To explore this idea, the reaction of various CysNO derivatives with 1 a followed by phosphorus NMR and HPLC‐MS analysis (Figures S9–S12 in the Supporting Information) provides further information regarding RSNO structure in these reactions. Previous work shows N‐acetyl CysNO methyl ester, a fully protected CysNO derivative, reacts with 1 a via ligation to give the sulfenamide in 84 % yield.12 In our hands, treatment of 1 a with N‐acetyl CysNO methyl ester yields three phosphoruscontaining products, the expected phosphine oxide (2 a, δ=33.7 ppm), sulfenamide (7 a, δ=34.3 ppm) and the amide (4, δ=34.8 ppm), a ligation product that forms from the reduction of 7 a by 1 a (Figure 2 A).12 Both 7 a and 4 result from a reductive ligation process and confirm previous work.12 However, treatment of CysNO methyl ester, which contains a free amine, with 1 a only provides small amounts of 7 a and 4 with the phosphine oxide as the major species (Figure 2 B). Incubation of N‐acetyl CysNO, which contains a free carboxylic acid, results in primarily phosphine oxide (2 a) with a small amount of another downfield phosphorus‐containing product (δ=53.5 ppm, Figure 2 C), presumed to a phosphonium salt as judged by HPLC‐MS (Figure S11).13a, 16 Reaction of CysNO with 1 a yields phosphine oxide (2 a) as the only phosphorus‐containing product (Figure 2 D). These results indicate that the structure of the RSNO influences the final product selectivity possibly by influencing the stability of the S‐azaylide. The reactions with RSNO substrates containing free carboxylic acid and amine groups predominantly generate phosphine oxide (Figure 2 B–D) suggesting the presence of these groups facilitate S‐azaylide hydrolysis as the most direct mechanism of phosphine oxide formation.

Figure 2
31P NMR for reaction of 1 a (0.02 mmol) with CysNO and its derivatives (0.01 mmol): A) N‐acetyl‐CysNO‐methyl ester, B) CysNO‐methyl ester, C) N‐acetyl‐CysNO, ...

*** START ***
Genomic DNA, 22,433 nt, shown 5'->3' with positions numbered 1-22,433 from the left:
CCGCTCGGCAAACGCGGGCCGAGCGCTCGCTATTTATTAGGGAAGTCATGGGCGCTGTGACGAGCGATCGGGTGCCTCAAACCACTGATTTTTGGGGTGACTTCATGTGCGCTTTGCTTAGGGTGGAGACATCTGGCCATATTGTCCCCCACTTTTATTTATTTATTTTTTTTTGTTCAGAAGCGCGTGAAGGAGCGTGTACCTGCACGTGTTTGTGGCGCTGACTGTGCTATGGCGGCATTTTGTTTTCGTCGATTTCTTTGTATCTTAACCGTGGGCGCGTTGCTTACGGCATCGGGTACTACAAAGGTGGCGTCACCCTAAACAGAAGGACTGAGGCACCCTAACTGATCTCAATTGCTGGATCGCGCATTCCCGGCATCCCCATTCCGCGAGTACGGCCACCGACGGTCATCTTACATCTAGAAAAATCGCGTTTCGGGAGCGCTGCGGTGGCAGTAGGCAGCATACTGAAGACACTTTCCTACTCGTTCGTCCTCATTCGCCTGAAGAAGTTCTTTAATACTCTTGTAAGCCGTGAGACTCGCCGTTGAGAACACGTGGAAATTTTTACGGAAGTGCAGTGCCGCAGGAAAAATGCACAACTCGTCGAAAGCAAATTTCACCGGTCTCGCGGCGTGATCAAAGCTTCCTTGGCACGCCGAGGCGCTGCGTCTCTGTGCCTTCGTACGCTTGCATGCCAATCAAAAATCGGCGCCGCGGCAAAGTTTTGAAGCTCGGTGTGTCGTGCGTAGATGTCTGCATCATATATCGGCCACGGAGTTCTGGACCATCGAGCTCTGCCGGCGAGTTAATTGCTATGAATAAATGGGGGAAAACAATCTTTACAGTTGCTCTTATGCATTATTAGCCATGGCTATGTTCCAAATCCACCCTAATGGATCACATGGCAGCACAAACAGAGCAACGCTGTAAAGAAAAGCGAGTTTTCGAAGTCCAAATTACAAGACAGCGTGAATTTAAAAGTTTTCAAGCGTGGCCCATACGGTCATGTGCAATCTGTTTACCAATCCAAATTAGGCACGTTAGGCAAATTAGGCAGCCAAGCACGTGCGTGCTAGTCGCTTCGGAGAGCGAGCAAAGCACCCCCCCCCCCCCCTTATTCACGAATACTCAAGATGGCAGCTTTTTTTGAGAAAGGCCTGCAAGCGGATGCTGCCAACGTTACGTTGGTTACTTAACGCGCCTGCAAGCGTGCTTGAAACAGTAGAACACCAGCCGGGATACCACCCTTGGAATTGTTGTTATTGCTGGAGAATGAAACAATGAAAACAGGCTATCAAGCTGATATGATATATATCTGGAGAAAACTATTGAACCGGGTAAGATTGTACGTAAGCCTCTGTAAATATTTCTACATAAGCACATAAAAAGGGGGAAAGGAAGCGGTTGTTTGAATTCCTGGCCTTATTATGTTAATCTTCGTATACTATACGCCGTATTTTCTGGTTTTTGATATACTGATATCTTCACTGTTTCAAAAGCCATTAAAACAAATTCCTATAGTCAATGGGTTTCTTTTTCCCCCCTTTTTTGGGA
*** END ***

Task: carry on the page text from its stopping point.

As described in Scheme 1 for phosphine‐based fluorescent probes, successful ligation processes occur accompanied by the generation of fluorescence. Hence, the fluorescence response of 1 b toward these four CysNO derivatives should remain consistent with the data presented in Figure 2. Indeed, addition of 2 equiv of N‐acetyl CysNO methyl ester to 1 b induces a significant (10.1‐fold) fluorescence increase compared with CysNO methyl ester (2.9‐fold), which is much greater than N‐acetyl CysNO and CysNO (Figure 3). These fluorescence results correlate with the amount of ligation product observed by phosphorus NMR (more fluorescence with more ligation product) and support the idea that RSNO structure ultimately controls the stability of the derived S‐azaylide.

Figure 3
Fluorescence responses of 1 b (40 μm) in CH3CN/PBS at rt for 60 min after addition of CysNO derivatives (2 equiv). Data are the average±SD of two independent experiments.

Additional phosphorus NMR experiments followed by HPLC‐MS of the reactions of these S‐nitroso cysteine derivatives with triphenylphosphine reinforces these ideas (Figures S2, S13—16 in the Supporting Information). The reaction of N‐acetyl CysNO methyl ester with PPh3 gives an expected 1:1 ratio of phosphine oxide and the proposed S‐azaylide (confirmed by MS) while CysNO derivatives containing either the free carboxylic acid and amine groups predominantly generate phosphine oxide.

These experiments, along with previously reported work, indicate that HNO and RSNO distinctly react with triarylphosphines.6a,6b,6d,6e, 13 Triarylphosphine probes react rapidly with both HNO and RSNO to generate a 1:1 mixture of the corresponding azaylide and the phosphine oxide (Scheme 1).8, 12 In the case of HNO, these simple unsubstituted azaylides efficiently undergo Staudinger ligation with properly positioned esters to generate the fluorophore and the amide phosphine oxide (4, Scheme 1).2c, 6, 13b While RSNO species also quickly generate an S‐azaylide, these appear to only undergo efficient ligation reactions (required for fluorophore release) with simple organic RSNO or with fully‐protected peptide or amino acid RSNO derivatives.12, 13b Under predominantly aqueous conditions in the presence of free carboxylic acid and amine groups, the nonfluorescent phosphine oxide represents the major phosphorus‐containing product indicating that other nonligation reaction pathways of the S‐azaylide dominate. Considering the physiological environment and the presence of amine and carboxylic acid groups in many proteins or in biological constituents, protein RSNO will mostly likely react with phosphine probes to yield phosphine oxides. Such reactivity suggests that phosphine‐based fluorescent probes demonstrate selectivity for HNO and will not to be interfered with by RSNO.